Texas: Average unsubsidized 2023 #ACA rate increases drop from 8.8% to 4.9% "thanks" to Bright & Friday leaving...


Back in August I was able to post estimated preliminary average 2023 rate changes for Texas' individual market. I emphasize "estimated" because the state insurance dept. website isn't helpful and even the filings found in the SERFF database only include actual enrollment data for about half of the dozen or so insurance carriers offering policies on the TX indy market. For the remaining carriers I had to use my best guesstimate of what the market share of each was in order to come up with a weighted average increase, which turned out to be +8.8% for unsubsidized enrollees.

Since then, I'm afraid I still haven't had any luck in doing so, and the federal Rate Review database hasn't been updated with final/approved rate filings yet either (even with the 2023 Open Enrollment Period launching in just 5 days). As a result, I have to stick with that +8.8% statewide estimate until further notice on either enrollment data, approved filings or both.

Regardless of how far off I am with that estimate, the fact that both Bright HealthCare and Friday Health Plans announced at the last minute that they're both dropping out of the state will have a huge impact on the final weighted average rate impact for two reasons:

  • First, because assuming my enrollment estimate for Bright is accurate, the two currently hold over 25% of the entire current ACA individual market, meaning their leaving will skew the weighted average dramatically;
  • Second, because as you can see below, the preliminary rate hikes requested by both Bright and Friday before they bailed also happened to be higher than the statewide average (Bright asked for +11.3% while Friday wanted to jack up their premiums by a whopping 30%).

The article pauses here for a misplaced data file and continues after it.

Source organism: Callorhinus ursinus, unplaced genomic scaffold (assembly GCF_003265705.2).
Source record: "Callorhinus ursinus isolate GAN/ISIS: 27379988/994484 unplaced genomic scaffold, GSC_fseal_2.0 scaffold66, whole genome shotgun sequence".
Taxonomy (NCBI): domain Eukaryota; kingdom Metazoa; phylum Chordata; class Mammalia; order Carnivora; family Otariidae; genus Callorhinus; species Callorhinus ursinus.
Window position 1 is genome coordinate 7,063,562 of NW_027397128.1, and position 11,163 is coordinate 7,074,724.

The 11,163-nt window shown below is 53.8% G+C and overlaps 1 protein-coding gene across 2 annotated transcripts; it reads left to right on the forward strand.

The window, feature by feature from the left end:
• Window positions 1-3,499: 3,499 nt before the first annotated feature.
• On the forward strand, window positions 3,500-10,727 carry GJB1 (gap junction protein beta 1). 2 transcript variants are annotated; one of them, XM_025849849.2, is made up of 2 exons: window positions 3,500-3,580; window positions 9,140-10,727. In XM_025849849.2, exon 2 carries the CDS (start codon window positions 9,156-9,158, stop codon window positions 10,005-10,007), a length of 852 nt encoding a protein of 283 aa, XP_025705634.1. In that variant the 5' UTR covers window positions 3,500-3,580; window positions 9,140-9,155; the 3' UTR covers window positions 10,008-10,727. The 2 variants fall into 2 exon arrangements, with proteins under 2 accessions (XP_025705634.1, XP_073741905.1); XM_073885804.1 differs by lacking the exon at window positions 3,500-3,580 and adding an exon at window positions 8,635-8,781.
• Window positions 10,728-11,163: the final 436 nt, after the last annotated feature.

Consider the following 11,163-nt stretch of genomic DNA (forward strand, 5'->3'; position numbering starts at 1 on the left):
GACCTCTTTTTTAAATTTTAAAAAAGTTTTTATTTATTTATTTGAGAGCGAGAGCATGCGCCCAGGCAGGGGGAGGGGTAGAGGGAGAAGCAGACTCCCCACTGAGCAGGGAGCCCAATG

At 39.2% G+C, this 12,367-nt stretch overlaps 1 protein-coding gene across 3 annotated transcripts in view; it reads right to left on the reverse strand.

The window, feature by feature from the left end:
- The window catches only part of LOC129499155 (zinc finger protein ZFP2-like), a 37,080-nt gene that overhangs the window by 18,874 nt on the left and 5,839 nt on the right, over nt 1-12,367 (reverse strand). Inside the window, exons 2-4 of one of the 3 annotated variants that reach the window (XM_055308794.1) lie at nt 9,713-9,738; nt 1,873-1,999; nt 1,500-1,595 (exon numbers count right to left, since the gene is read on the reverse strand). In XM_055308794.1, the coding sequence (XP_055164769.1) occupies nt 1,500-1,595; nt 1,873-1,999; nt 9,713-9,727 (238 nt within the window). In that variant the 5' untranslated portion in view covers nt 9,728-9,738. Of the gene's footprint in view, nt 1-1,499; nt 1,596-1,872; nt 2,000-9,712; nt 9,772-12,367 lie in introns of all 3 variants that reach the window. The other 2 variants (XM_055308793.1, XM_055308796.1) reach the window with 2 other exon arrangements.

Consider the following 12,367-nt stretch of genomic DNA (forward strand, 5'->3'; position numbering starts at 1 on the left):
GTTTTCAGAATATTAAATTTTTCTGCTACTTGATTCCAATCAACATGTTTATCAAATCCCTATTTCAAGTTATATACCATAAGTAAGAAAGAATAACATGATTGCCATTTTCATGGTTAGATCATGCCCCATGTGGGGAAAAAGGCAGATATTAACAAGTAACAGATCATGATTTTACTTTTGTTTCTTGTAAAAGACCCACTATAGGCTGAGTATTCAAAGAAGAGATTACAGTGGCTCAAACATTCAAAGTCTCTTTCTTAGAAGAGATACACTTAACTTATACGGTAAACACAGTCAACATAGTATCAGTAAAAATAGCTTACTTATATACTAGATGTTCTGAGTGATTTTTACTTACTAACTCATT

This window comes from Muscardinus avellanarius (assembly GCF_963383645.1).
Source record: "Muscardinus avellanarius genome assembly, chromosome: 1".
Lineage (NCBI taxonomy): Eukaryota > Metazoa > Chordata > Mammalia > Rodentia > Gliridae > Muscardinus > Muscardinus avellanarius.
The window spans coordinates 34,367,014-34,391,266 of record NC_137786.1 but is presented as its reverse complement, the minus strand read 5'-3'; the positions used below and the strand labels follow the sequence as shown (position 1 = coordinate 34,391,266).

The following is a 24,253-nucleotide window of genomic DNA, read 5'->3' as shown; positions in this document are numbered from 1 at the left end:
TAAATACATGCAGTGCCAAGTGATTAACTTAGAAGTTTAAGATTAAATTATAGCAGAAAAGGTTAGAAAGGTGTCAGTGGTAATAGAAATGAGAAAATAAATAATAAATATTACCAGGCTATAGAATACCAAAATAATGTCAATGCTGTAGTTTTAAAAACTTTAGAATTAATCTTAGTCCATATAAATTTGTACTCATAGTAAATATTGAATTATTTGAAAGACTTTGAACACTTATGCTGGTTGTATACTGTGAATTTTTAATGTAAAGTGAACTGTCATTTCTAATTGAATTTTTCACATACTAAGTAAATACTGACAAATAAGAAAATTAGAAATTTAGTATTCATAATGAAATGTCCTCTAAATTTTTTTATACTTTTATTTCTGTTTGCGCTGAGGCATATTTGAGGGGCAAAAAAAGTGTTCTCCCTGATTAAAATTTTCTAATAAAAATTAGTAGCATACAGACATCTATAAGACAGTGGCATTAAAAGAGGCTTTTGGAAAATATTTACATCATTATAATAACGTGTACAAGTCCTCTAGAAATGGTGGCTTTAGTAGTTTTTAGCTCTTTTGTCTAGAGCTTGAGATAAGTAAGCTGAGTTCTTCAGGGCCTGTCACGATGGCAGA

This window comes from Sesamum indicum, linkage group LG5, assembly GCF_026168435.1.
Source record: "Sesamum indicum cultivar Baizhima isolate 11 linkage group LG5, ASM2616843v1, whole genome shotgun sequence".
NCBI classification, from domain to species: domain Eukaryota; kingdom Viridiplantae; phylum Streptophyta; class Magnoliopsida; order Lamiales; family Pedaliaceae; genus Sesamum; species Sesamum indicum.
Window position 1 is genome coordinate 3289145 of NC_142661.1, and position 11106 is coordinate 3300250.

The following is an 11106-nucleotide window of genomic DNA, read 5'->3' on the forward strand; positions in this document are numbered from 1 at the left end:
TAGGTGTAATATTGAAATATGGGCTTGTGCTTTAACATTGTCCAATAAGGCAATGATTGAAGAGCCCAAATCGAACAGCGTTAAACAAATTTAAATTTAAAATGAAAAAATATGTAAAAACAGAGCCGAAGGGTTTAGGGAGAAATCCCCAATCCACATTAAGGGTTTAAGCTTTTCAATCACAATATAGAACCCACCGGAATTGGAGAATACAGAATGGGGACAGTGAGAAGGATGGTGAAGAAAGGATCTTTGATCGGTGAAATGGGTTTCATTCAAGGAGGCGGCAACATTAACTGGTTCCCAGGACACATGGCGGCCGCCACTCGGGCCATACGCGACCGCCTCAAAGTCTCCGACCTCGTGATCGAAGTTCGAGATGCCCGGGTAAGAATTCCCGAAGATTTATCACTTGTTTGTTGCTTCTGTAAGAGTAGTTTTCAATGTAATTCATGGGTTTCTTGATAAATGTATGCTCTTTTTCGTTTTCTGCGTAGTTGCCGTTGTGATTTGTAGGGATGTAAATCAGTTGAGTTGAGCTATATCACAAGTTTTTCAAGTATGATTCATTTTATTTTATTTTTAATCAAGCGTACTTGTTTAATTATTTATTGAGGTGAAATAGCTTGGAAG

Of course, those high rate hikes--especially for Friday--also provided some evidence of how much trouble these carriers were in, leading them to pull out in the first place, but the point is that if you remove those two from the equation, you're left with an estimated average rate increase of just 4.9% for unsubsidized enrollees across the remaining 12 current carriers...again, assuming my market share estimates for all of them are fairly close:

Whether this is a good or bad thing depends entirely on your point of view, of course. Certainly the ~490,000 or so Bright/Friday enrollees who now have to find another carrier (or have one auto-selected for them) aren't likely to be too happy about it,  and it doesn't actually mean that unsubsidized premiums for the other 12 carriers are dropping; it's just a matter of how much they're going up on a percentage basis relative to the prior statewide weighted average.

Of course, the vast majority of enrollees are going to be heavily subsidized via premium tax credits (and many will receive CSR assistance as well) anyway, which is the basis of a followup blog entry about Texas' 2023 Open Enrollment Period situation which I'll be posting tomorrow...